Unemployment, now in the double digits, may remain "high" for several years and dampen economy recovery from a brutal recession, a regional central bank official warned on Nov. 10.
The U.S. has experienced jobless recoveries following the previous two recessions in 1991 and 2001, when job creation remained weak for several years following the business cycle trough. "In both cases, output growth was less robust than in the typical recovery and, unfortunately, things seem to be shaping up similarly this time around," said Janet Yellen, president of the Federal Reserve Bank of San Francisco.
Unemployment jumped to double digits in October for the first time since 1983, reaching 10.2%, although job losses narrowed to 190,000, the government said last week.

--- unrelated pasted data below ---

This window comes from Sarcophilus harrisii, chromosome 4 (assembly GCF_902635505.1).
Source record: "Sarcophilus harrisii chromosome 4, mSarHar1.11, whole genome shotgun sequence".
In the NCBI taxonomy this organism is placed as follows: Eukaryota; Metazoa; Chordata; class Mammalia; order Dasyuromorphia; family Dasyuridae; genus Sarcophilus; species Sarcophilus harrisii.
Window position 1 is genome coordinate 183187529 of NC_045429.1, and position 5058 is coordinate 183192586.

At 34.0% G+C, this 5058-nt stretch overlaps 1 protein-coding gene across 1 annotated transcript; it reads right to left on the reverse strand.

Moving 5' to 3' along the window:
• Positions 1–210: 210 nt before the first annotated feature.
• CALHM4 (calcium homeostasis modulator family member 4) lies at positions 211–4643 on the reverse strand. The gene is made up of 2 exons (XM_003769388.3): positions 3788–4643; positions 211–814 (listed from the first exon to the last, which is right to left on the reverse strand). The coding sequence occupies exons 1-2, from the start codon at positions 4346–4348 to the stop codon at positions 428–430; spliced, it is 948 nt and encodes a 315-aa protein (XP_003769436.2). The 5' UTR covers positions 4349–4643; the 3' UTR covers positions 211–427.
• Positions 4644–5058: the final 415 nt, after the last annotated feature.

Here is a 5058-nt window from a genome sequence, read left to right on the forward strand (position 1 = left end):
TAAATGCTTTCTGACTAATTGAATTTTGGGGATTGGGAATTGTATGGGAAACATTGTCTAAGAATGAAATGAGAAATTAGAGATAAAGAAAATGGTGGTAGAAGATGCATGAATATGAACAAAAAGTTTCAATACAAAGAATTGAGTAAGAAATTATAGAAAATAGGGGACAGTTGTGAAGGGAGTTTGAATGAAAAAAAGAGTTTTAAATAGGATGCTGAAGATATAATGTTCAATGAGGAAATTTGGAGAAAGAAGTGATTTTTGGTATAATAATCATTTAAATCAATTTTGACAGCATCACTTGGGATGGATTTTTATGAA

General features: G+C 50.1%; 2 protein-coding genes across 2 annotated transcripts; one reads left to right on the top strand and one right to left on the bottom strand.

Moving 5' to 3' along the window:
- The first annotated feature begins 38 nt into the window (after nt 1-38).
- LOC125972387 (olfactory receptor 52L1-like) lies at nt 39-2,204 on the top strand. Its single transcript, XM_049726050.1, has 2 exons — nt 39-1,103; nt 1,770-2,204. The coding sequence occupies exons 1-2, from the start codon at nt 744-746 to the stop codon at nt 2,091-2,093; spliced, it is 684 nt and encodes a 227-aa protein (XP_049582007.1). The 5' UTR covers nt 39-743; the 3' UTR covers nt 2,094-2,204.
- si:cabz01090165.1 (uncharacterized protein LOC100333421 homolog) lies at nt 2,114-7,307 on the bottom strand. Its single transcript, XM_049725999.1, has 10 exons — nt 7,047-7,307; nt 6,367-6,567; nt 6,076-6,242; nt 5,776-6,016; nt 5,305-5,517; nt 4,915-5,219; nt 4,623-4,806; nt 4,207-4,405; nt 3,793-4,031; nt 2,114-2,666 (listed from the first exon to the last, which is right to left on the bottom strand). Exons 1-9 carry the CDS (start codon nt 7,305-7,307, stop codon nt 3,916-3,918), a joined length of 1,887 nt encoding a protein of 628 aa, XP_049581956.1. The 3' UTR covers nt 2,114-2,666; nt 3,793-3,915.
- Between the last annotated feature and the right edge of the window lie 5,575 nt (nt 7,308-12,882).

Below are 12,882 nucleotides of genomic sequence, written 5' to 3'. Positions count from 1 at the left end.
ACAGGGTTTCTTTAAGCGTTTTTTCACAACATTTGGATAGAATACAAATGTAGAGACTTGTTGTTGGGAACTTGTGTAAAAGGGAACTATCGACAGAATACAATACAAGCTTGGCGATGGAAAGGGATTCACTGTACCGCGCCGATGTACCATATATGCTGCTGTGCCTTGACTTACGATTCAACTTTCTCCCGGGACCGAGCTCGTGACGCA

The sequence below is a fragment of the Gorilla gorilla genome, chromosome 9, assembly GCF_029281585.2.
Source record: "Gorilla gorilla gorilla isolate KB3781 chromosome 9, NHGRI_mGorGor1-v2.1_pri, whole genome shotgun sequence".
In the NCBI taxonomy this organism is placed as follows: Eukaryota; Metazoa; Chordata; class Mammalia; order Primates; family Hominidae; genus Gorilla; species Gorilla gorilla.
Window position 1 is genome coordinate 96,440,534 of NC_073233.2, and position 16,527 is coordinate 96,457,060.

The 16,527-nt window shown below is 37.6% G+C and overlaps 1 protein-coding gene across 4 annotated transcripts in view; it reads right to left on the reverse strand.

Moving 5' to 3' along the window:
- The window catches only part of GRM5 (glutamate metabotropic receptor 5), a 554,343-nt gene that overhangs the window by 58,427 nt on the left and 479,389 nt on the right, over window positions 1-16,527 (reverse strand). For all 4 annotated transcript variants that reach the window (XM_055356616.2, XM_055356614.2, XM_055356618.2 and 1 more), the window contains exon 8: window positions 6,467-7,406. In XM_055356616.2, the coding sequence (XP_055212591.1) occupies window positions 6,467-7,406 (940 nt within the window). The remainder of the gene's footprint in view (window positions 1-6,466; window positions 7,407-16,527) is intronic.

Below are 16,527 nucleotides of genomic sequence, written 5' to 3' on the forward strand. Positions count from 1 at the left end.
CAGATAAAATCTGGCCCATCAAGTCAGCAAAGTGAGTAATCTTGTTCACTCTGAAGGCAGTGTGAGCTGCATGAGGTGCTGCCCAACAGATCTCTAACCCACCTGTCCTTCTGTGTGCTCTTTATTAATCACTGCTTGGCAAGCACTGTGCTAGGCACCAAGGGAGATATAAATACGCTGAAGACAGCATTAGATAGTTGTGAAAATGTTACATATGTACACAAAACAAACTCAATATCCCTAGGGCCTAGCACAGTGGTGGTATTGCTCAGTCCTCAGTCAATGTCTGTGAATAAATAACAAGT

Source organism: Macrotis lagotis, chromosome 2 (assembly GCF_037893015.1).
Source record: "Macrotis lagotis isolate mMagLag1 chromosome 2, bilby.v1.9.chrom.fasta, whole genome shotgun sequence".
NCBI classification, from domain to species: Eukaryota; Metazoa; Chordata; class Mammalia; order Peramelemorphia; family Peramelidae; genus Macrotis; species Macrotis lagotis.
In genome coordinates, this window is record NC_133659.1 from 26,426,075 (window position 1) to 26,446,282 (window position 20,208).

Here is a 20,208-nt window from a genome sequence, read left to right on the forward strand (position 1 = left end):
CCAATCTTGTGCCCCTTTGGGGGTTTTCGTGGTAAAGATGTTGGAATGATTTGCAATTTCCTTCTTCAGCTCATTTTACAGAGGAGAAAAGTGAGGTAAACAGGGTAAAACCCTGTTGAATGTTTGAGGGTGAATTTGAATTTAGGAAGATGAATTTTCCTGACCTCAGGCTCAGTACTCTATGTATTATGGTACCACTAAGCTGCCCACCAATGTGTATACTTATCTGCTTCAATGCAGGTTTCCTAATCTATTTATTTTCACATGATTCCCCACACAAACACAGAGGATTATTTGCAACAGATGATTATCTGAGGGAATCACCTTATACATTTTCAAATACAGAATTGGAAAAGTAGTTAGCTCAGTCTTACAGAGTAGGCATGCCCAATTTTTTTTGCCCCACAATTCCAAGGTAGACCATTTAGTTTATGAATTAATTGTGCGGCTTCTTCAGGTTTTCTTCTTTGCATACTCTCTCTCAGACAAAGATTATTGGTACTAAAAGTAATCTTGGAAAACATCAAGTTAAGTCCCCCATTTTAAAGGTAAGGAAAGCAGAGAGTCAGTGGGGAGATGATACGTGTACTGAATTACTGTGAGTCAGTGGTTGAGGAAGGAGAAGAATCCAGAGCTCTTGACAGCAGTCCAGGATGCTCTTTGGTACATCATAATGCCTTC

President Barack Obama called the numbers "sobering" and said his administration was considering "further steps" to spark job growth.
Yellen said overall economic recovery was likely to be gradual and "remain vulnerable to shocks" as weakness of the commercial property market combined with the muted outlook for housing and consumer spending. "With such a slow rebound, unemployment could well stay high for several years to come. In other words, our recovery is likely to feel like something well short of good times," Yellen said.
The world's largest economy grew at a seasonally adjusted 3.5% annual rate in the July-September period. The increase was the first since the second quarter of 2008.
Copyright Agence France-Presse, 2009